2007 ORS 471.440¹
Manufacture, fermentation or possession of mash, wort or wash
  • establishment or operation of distillery without license
  • prima facie evidence

(1) No mash, wort or wash fit for distillation or for the manufacture of spirituous alcoholic liquors, shall be made, fermented or possessed within this state by any person who does not at the time own a distillery license under the Liquor Control Act. This section does not prevent the possession of mash for the purpose of manufacturing wine, cider or beer for home consumption as provided for in ORS 471.403 (License required to produce alcoholic liquor).

(2) No distillery shall be set up or operated in this state for the purpose of manufacturing alcoholic liquor for beverage purposes except by a person duly licensed under the Liquor Control Act to operate a distillery. Any device or process which separates alcoholic spirits from any fermented substance shall be regarded as a distillery. A distillery is set up when the still is in position over a furnace, or is connected with a boiler, so that heat may be applied, although the worm or worm tank is not in position.

(3) The finding of any mash, wort, wash or distillery in any house, on any premises or within any enclosure, is prima facie evidence that it was made and fermented by, or set up by, and the property of, the person who is in possession of such house, premises or enclosure. [Amended by 1999 c.351 §73]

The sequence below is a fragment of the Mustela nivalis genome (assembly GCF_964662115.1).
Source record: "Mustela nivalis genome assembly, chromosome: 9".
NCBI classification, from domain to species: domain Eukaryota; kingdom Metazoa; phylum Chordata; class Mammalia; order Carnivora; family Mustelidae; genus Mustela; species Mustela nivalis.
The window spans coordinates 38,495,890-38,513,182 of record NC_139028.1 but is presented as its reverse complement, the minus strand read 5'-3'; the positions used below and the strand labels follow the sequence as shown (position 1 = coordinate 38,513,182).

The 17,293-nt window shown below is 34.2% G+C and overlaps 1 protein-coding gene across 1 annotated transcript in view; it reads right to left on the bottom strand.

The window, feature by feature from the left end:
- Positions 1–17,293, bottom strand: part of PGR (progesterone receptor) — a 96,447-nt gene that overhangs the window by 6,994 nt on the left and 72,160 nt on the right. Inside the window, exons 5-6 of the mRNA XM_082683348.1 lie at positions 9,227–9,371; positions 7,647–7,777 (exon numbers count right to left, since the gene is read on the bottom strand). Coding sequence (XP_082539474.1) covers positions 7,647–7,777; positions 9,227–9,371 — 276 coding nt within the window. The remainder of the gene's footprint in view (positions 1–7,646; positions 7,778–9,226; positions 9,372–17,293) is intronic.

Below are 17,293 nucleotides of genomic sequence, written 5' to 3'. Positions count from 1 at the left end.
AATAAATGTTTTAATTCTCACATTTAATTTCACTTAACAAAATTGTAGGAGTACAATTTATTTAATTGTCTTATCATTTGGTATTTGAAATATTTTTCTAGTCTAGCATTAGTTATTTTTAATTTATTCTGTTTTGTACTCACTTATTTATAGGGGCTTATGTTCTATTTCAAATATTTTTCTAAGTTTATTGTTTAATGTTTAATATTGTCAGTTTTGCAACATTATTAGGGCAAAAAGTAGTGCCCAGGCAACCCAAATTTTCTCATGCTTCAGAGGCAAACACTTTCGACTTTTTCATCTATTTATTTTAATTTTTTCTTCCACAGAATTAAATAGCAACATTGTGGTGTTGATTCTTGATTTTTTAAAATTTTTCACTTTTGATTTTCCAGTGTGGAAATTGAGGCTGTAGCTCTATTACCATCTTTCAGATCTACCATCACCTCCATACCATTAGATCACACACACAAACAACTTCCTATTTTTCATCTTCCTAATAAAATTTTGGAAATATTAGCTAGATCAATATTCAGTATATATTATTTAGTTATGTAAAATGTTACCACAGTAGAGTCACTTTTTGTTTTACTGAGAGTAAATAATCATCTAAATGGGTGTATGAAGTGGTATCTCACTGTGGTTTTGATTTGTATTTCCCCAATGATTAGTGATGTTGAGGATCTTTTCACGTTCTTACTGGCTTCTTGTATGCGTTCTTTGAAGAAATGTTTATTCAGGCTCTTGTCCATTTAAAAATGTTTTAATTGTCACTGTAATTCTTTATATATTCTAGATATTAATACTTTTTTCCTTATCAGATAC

Chapter 471

Atty. Gen. Opinions

Employ­ment by OLCC of staff member as "hearings advocate" at certain OLCC contested case hearings, (1983) Vol 44, p 1

Law Review Cita­tions

16 WLR 479 (1979)

1 Legislative Counsel Committee, CHAPTER 471—Alcoholic Liquors Generally, https://­www.­oregonlegislature.­gov/­bills_laws/­ors/­471.­html (2007) (last ac­cessed Feb. 12, 2009).
 
2 Legislative Counsel Committee, Annotations to the Oregon Revised Stat­utes, Cumulative Supplement - 2007, Chapter 471, https://­www.­oregonlegislature.­gov/­bills_laws/­ors/­471ano.­htm (2007) (last ac­cessed Feb. 12, 2009).
 
3 OregonLaws.org assembles these lists by analyzing references between Sections. Each listed item refers back to the current Section in its own text. The result reveals relationships in the code that may not have otherwise been apparent.